Kasper Marott: Full Circle album review
Three or four years ago, Copenhagen became known for a particularly fast variety of dance music. Its frantic battery programming packed a punch of industrial strength; its glistening synths channel the ’90s trance. Most people would simply call it “fast techno,” though that curtly utilitarian term doesn’t capture the eye-opening psychedelic aura of the style. Kasper Marott is no stranger to fast tempos and he released on Kulør, a Copenhagen label at the heart of sound development. But Marott does not share the ferocity of some of his peers. His 2018 single “Keflavik” filtered the pogo grooves of the stage through the rubbery shtick of vintage Italo nightclub funhouse, scribbling a dizzying grin instead of the clenched-jawed grin of fast techno. And on his single “Drommen om Ø (Forever Mix ’19) 2019 de Kulør”, he changed things up completely, slowing down the tempo and plunging into 14 minutes of eerie, weightless bliss – pink as a sunset, wet as a tropical forest, spongy like a water bed.
At Full circle, his first album, Marott continues to fight against techno orthodoxy from several angles. It tackles a wider range of tempos, styles and moods than ever before: woozy slow-motion jams, pensive ambient skits, thrilling breakbeat trance. The common threads are ultra-vivid sound design, oversaturated colors, and a subtle sense of humor. There is nothing wacky about these songs, but they are distinguished by lightness of mind and trickster instincts. Several times in the middle of “Missing Link”, a thunderous drum’n’bass tune, the rhythm stops. Marrott usually fills those breaks with squiggles of electronic noise, but the last time it happens he simply cuts the silence for 11 long seconds – which must seem like forever to the surprised DJ, rushing to find the next track, who thinks. that the song ended prematurely.
Outstanding tracks take the ball of fast technology and run with it. “Mister. Smiley” opens the album with a sweet dawn of softly wobbling synths, but once the beat kicks in there’s no hiding the song’s fervor at rush hour. The overactive drums and bassline emphasize the downbeats, lending the groove a jittery, hiccuping energy, which only breaks loose over the course of its nine minutes of running. But despite the intensity going all the way up to 11, “Mr. Smiley” has a hypnotic grace that is lacking in many equally complete club tracks. For all its caricatural strength, there is a great deal of subtlety in the mix and just as much surprise in the arrangement, which finds a clear dichotomy between the rolling groove below – deep, incessant, steady like your heartbeat – and the synths and dives unpredictably through the upper register, chuckling like disturbed birds.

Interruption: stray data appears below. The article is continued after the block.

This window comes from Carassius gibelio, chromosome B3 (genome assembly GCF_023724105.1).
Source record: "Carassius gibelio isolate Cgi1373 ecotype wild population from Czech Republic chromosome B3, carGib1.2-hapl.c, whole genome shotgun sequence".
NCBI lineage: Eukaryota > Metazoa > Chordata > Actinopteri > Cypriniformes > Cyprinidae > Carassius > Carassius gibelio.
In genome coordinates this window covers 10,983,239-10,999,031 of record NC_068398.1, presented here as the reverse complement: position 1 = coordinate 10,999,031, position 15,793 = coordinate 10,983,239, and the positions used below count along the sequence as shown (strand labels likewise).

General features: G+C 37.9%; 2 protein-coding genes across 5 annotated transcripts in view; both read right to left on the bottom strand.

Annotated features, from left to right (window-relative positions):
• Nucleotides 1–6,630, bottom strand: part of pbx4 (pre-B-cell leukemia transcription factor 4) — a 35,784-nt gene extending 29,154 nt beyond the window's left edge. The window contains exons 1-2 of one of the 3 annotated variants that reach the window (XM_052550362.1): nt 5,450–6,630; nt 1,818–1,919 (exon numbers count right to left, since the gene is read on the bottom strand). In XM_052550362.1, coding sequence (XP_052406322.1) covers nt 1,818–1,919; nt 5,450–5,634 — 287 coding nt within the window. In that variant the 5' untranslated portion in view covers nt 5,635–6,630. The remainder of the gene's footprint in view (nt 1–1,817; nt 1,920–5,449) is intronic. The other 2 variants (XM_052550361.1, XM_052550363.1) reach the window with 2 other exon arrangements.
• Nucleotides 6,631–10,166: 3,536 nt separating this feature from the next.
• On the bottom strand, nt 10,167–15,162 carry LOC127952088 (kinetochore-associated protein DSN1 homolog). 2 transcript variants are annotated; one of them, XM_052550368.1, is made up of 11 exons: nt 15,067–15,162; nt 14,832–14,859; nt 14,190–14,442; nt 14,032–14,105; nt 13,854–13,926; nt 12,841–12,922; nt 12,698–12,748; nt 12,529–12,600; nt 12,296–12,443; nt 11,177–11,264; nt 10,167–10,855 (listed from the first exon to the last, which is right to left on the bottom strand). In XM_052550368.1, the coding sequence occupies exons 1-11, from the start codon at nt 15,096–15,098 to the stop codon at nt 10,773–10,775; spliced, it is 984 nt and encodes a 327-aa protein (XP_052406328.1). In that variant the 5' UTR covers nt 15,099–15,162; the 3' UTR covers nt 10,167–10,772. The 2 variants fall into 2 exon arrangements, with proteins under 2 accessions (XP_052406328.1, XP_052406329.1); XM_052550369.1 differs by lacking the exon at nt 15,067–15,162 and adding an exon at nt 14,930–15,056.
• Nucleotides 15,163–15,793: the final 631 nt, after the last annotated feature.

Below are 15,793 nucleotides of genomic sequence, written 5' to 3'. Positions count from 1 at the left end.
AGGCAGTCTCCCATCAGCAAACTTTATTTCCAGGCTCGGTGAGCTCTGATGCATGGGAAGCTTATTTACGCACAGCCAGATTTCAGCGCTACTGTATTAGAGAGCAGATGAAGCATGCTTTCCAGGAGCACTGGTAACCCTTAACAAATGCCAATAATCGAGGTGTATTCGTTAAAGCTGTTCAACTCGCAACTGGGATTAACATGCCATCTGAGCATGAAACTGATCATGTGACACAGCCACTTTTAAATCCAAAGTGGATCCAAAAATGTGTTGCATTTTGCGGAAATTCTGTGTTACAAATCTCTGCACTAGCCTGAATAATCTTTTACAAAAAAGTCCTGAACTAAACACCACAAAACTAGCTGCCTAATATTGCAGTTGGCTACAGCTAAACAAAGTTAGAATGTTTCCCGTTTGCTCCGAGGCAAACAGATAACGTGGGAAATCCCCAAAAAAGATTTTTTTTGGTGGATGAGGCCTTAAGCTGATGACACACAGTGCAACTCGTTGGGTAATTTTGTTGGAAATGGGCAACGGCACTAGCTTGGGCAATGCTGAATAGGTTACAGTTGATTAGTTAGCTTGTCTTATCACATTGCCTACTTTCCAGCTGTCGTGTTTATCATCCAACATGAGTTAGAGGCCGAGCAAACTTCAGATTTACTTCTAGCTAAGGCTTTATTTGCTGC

Several tracks undermine a similar territory. “Mini Trance” marries the warm Detroit synths to a stiff, stomping beat and flesh out the space around them with shimmering metallic accents; the “Sol”, the highlight of the album, bathed in sunshine, applies the same approach to a house breakbeat foundation, surging then falling back into ocean waves. Among these uptempo pieces, only “Kun for mig” (“Just for me”) is envious; like his companions, he aims for a sort of inflated catharsis, but the rhythm and bassline fail to take off.
Some of the most unexpected moments on the record happen when Marott drops the high BPMs. “Mere” offers a weird version of the British garage, with a stumbling pace that feels even slower than it actually is; like “Mr. Smiley,” it makes the most of the contrast – in this case, between the crispness of the drums and the gloopiness of the beeps above. “Hvad er det” (“What is this” ) layers ambient textures over the kind of slow-motion groove once common among ’90s bands like Soul II Soul and Ace of Base, then throws a wrench in the works by looping a misshapen breakbeat into a weird time signature. “Top Soap ”and“ Pling ”both use marimba to evoke warm tropical atmospheres – the former to a crisp dembow rhythm and the latter to rippling triplet patterns reminiscent of classic minimalism. The fact that many of these songs last only two or three minutes does not diminish their impact. These shorter, more sketch-like pieces complement Marott’s trance-inducing epics well; their understated nature makes his hymns even more powerful.
As a genre, fast-paced techno doesn’t seem to have suffered much during the pandemic; Mainstays of the stage like Ibon, Rune Bagge, Funeral Future, and Repro continued to push quivering needles into the red. Yet the style remains inextricably linked with the nightlife experience, and as the pandemic continues and clubs remain closed, the whole raison d’être of club music becomes more and more noticeable. Divorced from the functional demands of moving bodies, what is dance music for? Full circle offers a number of possible answers, stimulating the imagination as much as the members. It is music to dance but also music to dream and, above all, music to stimulate dreams of a time when we can dance again.
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